When loosed in its angry might.

And the boy! He has seen the danger,
      And, shouting a wild alarm,
He forces back the weight of the sea
      With the strength of his single arm!
He listens for the joyful sound
      Of a footstep passing nigh;
And lays his ear to the ground, to catch
      The answer to his cry.
And he hears the rough winds blowing,
      And the waters rise and fall,
But never an answer comes to him,
      Save the echo of his call.
He sees no hope, no succor,
      His feeble voice is lost;
Yet what shall he do but watch and wait,
      Though he perish at his post!

So, faintly calling and crying
      Till the sun is under the sea;
Crying and moaning till the stars
      Come out for company;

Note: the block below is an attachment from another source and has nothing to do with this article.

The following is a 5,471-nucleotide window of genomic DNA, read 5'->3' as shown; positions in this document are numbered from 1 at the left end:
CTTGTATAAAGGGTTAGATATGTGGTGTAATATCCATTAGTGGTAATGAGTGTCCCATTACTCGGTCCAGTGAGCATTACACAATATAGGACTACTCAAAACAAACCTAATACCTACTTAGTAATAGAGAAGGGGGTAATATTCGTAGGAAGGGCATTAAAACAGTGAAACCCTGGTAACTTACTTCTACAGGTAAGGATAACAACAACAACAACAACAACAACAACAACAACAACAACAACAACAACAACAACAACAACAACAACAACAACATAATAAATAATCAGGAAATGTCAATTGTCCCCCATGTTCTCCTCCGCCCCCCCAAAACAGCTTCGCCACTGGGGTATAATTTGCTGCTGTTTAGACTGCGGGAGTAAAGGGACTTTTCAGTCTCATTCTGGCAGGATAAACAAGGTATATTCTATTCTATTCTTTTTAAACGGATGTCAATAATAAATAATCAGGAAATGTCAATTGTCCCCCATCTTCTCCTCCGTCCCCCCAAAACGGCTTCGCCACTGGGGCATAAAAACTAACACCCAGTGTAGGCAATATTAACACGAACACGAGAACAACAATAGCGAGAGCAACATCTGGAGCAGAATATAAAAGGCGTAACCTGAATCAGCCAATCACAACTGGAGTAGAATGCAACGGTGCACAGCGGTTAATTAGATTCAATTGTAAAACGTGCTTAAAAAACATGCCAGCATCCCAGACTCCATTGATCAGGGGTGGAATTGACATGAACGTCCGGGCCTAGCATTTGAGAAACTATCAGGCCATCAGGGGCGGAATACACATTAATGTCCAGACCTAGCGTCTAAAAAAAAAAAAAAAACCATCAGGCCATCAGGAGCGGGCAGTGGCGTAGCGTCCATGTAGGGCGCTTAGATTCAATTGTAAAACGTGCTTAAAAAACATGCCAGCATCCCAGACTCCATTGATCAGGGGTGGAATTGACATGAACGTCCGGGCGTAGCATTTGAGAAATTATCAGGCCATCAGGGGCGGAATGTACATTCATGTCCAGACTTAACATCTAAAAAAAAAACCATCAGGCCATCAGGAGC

He thinks of his brother and sister,
      Asleep in their safe warm bed;
He thinks of his father and mother,
      Of himself as dying—and dead;
And of how, when the night is over,
      They must come and find him at last:
But he never thinks he can leave the place
      Where duty holds him fast.

The good dame in the cottage
      Is up and astir with the light,
For the thought of her little Peter
      Has been with her all night.
And now she watches the pathway,
      As yester eve she had done;
But what does she see so strange and black
      Against the rising sun?
Her neighbors are bearing between them
      Something straight to her door;
Her child is coming home, but not
      As he ever came before!

“He is dead!” she cries; “my darling!”
      And the startled father hears,
And comes and looks the way she looks,
      And fears the thing she fears:
Till a glad shout from the bearers
      Thrills the stricken man and wife—
“Give thanks, for your son has saved our land,
      And God has saved his life!”